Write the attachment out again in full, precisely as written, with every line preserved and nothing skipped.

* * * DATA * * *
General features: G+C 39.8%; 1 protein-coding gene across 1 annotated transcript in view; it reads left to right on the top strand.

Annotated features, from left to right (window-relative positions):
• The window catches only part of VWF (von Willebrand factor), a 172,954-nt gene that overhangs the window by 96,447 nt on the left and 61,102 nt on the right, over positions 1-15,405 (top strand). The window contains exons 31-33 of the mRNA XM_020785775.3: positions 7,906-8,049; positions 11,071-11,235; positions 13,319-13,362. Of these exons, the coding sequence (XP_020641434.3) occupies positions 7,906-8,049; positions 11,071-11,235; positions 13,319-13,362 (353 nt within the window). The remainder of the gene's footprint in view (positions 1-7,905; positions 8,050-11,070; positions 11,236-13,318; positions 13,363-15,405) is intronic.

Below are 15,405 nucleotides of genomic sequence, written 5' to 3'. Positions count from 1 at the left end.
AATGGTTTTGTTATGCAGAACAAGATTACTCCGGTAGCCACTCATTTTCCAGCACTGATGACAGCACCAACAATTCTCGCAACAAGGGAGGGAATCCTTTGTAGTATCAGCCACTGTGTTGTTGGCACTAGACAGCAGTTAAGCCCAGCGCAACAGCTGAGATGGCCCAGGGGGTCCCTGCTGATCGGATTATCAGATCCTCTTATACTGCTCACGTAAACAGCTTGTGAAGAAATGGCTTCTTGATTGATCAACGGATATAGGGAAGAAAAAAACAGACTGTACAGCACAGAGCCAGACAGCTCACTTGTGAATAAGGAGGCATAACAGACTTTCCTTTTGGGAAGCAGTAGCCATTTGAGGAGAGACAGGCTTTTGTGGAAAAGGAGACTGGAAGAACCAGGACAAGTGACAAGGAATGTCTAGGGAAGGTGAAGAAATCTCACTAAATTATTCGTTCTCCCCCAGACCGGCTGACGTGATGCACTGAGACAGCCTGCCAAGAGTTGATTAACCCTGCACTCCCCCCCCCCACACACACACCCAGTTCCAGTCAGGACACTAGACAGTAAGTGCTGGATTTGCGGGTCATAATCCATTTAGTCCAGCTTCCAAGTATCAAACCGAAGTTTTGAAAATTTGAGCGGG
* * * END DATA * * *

General features: G+C 39.8%; 1 protein-coding gene across 1 annotated transcript in view; it reads left to right on the top strand.

Annotated features, from left to right (window-relative positions):
• The window catches only part of VWF (von Willebrand factor), a 172,954-nt gene that overhangs the window by 96,447 nt on the left and 61,102 nt on the right, over positions 1-15,405 (top strand). The window contains exons 31-33 of the mRNA XM_020785775.3: positions 7,906-8,049; positions 11,071-11,235; positions 13,319-13,362. Of these exons, the coding sequence (XP_020641434.3) occupies positions 7,906-8,049; positions 11,071-11,235; positions 13,319-13,362 (353 nt within the window). The remainder of the gene's footprint in view (positions 1-7,905; positions 8,050-11,070; positions 11,236-13,318; positions 13,363-15,405) is intronic.

Below are 15,405 nucleotides of genomic sequence, written 5' to 3'. Positions count from 1 at the left end.
AATGGTTTTGTTATGCAGAACAAGATTACTCCGGTAGCCACTCATTTTCCAGCACTGATGACAGCACCAACAATTCTCGCAACAAGGGAGGGAATCCTTTGTAGTATCAGCCACTGTGTTGTTGGCACTAGACAGCAGTTAAGCCCAGCGCAACAGCTGAGATGGCCCAGGGGGTCCCTGCTGATCGGATTATCAGATCCTCTTATACTGCTCACGTAAACAGCTTGTGAAGAAATGGCTTCTTGATTGATCAACGGATATAGGGAAGAAAAAAACAGACTGTACAGCACAGAGCCAGACAGCTCACTTGTGAATAAGGAGGCATAACAGACTTTCCTTTTGGGAAGCAGTAGCCATTTGAGGAGAGACAGGCTTTTGTGGAAAAGGAGACTGGAAGAACCAGGACAAGTGACAAGGAATGTCTAGGGAAGGTGAAGAAATCTCACTAAATTATTCGTTCTCCCCCAGACCGGCTGACGTGATGCACTGAGACAGCCTGCCAAGAGTTGATTAACCCTGCACTCCCCCCCCCCACACACACACCCAGTTCCAGTCAGGACACTAGACAGTAAGTGCTGGATTTGCGGGTCATAATCCATTTAGTCCAGCTTCCAAGTATCAAACCGAAGTTTTGAAAATTTGAGCGGG